Marketplace Tech with Molly Wood

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 Aug 16, 2018

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Marketplace Tech host Molly Wood helps listeners understand the business behind the technology that's rewiring our lives. From how tech is changing the nature of work to the unknowns of venture capital to the economics of outer space, this weekday show breaks ideas, telling the stories of modern life through our digital economy. Marketplace Tech is part of the Marketplace portfolio of public radio programs broadcasting nationwide, which additionally includes Marketplace, Marketplace Morning Report and Marketplace Weekend. Listen every weekday on-air or online anytime at From American Public Media. Twitter: @MarketplaceTech

Episode Date
LA homeless advocates have a new tech tool for affordable housing
If you need a ride somewhere, Uber or Lyft will match you up with a car and a driver. If you're a landlord renting a house, you post it on Zillow and renters can find you. Tech has made it really easy for most of us to get matched up with what we need with just a few clicks. But like so much technology, this convenience is not evenly distributed. A new platform called Lease Up is tackling that problem by better matching homeless people with housing in Los Angeles. The website makes it easier for landlords to list affordable housing units and for nonprofits to find those homes for clients. Today's show is sponsored by Pitney Bowes and Indeed.  
Feb 21, 2019
Amazon knows what we buy, and it's turning that into a huge ad business
You know how there's this sense that if Amazon gets into your line of work, you're in trouble? Well, hello, digital advertising. Amazon has been slowly building up its ad business, letting brands target ads to people on and its other sites, like the live-streaming platform Twitch, IMDB, Zappos and all across the web. Its pitch is simple: Amazon is telling advertisers that the best predictor of what you, the consumer, are going to buy is what you've already bought. A report out today from research firm eMarketer says Amazon has been a distant third behind Facebook and Google and is starting to look like a dangerous third. Host Molly Wood talks about it with Monica Peart, senior forecasting director for eMarketer. Today's show is sponsored by Topo Athletic, Evident and Indeed.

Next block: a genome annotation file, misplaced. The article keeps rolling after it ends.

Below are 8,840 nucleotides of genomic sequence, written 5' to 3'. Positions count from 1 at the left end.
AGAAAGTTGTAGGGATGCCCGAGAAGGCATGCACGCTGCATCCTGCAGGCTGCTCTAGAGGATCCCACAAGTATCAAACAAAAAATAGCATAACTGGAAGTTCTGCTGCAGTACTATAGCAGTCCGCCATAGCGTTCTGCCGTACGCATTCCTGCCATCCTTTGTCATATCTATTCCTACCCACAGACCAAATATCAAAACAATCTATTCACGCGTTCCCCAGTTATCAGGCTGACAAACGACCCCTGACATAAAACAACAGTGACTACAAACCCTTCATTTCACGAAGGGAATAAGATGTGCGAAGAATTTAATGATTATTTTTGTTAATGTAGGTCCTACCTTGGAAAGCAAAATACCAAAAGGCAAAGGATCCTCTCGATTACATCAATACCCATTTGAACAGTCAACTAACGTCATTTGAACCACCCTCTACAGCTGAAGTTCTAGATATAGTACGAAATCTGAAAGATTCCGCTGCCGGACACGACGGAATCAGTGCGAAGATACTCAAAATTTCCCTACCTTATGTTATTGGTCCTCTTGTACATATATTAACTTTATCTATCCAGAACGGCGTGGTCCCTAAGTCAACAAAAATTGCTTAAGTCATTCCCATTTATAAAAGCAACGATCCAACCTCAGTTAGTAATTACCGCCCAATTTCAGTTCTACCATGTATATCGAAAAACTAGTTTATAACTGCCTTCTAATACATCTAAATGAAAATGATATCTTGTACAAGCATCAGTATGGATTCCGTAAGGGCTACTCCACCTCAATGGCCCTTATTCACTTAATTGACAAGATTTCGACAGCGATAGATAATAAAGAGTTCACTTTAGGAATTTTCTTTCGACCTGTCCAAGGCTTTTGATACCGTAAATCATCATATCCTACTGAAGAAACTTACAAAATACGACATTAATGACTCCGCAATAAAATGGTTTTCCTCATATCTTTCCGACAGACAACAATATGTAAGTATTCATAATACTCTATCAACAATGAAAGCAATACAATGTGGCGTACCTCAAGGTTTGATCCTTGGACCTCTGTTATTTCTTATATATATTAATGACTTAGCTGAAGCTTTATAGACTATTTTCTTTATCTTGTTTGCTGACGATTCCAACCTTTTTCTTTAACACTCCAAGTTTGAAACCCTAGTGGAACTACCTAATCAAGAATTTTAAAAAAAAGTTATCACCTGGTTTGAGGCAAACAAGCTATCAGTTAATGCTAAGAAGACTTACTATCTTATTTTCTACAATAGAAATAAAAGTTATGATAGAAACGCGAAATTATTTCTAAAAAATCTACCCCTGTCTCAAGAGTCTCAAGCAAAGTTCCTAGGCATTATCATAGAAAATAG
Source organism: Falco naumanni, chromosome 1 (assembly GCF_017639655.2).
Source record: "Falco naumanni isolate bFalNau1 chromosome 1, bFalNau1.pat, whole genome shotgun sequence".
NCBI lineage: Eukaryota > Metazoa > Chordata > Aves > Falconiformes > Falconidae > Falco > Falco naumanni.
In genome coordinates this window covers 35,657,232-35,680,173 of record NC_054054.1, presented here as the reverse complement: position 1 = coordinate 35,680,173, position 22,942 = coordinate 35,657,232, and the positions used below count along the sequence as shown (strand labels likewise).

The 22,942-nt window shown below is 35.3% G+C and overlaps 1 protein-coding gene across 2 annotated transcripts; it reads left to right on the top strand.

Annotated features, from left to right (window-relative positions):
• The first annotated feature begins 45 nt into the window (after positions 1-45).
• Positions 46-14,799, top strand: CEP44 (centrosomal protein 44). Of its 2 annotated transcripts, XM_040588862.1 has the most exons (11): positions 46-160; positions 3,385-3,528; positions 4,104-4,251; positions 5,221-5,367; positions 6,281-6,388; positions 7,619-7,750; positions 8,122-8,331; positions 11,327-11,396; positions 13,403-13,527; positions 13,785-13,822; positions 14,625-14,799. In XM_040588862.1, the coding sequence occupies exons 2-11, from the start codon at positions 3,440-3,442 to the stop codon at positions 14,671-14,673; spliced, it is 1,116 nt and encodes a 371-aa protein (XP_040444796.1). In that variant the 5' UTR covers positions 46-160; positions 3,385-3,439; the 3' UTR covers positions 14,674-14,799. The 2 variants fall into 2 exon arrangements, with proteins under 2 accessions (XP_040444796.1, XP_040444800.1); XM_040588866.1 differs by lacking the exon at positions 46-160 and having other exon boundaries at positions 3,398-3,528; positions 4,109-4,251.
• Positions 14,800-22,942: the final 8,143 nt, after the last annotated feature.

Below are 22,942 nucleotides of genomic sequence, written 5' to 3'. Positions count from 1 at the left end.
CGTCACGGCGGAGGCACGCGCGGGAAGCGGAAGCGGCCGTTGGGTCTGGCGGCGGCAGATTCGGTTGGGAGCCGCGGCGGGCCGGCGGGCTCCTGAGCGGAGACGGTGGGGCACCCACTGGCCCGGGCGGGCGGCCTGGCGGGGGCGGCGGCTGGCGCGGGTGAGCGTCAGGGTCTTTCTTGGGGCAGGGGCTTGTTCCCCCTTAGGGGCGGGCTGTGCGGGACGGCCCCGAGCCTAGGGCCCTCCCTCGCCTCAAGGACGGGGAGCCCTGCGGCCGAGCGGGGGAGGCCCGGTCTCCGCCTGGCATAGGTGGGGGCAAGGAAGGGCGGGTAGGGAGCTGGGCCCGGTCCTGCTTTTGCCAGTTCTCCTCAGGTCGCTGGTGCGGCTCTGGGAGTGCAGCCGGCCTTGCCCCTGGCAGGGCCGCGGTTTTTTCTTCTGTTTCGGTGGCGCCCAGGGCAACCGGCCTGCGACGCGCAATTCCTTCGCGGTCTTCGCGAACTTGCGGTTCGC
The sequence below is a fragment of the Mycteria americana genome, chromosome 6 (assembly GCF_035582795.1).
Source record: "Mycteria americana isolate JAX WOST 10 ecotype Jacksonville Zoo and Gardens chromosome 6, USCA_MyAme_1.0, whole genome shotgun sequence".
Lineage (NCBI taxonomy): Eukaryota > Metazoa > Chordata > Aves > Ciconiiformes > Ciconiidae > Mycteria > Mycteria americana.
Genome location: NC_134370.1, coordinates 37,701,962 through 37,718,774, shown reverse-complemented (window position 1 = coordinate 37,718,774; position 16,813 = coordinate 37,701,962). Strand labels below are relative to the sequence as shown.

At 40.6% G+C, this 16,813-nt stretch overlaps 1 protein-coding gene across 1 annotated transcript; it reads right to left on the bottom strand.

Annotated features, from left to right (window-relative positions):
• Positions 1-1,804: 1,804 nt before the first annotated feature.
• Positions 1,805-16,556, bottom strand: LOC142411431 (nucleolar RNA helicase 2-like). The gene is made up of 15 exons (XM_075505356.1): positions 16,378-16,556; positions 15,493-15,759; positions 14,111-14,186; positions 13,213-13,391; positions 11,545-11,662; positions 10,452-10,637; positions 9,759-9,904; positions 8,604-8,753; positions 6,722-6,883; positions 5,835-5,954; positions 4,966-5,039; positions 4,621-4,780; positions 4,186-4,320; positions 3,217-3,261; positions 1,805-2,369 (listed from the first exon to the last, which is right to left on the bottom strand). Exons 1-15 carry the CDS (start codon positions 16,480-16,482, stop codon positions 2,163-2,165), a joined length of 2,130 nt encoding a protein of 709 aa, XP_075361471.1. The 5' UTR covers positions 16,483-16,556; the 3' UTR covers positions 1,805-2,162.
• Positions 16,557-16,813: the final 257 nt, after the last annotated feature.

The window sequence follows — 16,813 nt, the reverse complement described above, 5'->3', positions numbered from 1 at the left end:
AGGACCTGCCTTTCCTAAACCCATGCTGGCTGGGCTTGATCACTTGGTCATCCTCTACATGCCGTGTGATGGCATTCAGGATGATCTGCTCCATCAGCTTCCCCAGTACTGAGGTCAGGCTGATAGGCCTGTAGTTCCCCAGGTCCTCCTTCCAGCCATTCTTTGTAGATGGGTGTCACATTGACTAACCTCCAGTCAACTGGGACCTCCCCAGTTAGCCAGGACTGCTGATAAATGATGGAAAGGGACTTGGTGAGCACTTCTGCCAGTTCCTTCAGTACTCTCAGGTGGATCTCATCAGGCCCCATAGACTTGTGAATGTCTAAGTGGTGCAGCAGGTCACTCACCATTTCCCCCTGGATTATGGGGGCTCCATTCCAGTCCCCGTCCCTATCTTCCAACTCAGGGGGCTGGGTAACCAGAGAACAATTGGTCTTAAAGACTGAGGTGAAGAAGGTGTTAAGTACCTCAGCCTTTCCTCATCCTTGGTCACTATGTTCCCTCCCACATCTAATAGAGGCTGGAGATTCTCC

Feb 20, 2019
Targeted ads aren't just online, they're on TV
By now, if we’re doing our job right, you should kind of get how digital advertising works. Companies collect information about you — like where you live, your age, what you buy online, what websites you visit and much more. And they use that information to target you with ads they think you will like so you'll buy their stuff. But you may not know that this is also happening on television. It's called addressable advertising, and it means your cable or satellite TV provider is showing you ads on your TV that your neighbor might not see. Right now only a small number of the ads you see are targeted ads, but it's evolving fast because the money is good. Molly Wood talks about it with Tim Peterson, a senior reporter at Digiday. She asked him how the tech works. Today's show is sponsored by WellFrame, Nulab  and Lenovo for Small Business.
Feb 19, 2019
Before facial recognition tech can be fair, it needs to be diverse
As facial recognition software spreads, it brings the challenge of diversity along with it. So far, programs identify male, white faces far more accurately than they do black women, for example. A new IBM project aims to change that. Diversity in Faces is a data set of a million faces pulled from public domain pictures on Flickr. It gives computers a lot more to look at and process, and it introduces a way to better measure diversity in faces. John R. Smith is an IBM fellow and lead scientist of Diversity in Faces. He tells Jed Kim that there's nothing else like this. Today's show is sponsored by Pitney Bowes and Indeed.
Feb 18, 2019
What internet search is like behind China's Great Firewall
This week, activist shareholders in Alphabet, the parent company of Google, spoke out against development of Google's Dragonfly. That's the internal code name for a project reportedly working on a censored search engine for China. We hear a lot about web censorship in China, but how does it work? What's it like to use? Host Jed Kim talks with Marketplace correspondent Jennifer Pak about it. Now based in Shanghai, Pak has reported from inside China for years. She says censorship is getting stronger. Today's show is sponsored by Nulab  and Indeed.
Feb 15, 2019
A major trade sticking point between the U.S. and China has deep roots
This week, trade talks continue between the United States and China. U.S. officials complain that China has long failed to protect U.S. intellectual property rights, a charge China rejects. The U.S. wants China to put an end to what's known as "forced technology transfers." That's when U.S. companies have to share their valuable tech secrets with local partners in order to access China's much-coveted market. Finding a solution has been a big sticking point in trade negotiations. And the history of countries sparring over IP issues goes back centuries. Marketplace’s Tracey Samuelson talks with Greg Clark, a professor of economics at the University of California, Davis. He says, in its infancy, the United States took advantage of some stolen tech. Today's show is sponsored by Topo Athletic, WellFrame and Indeed.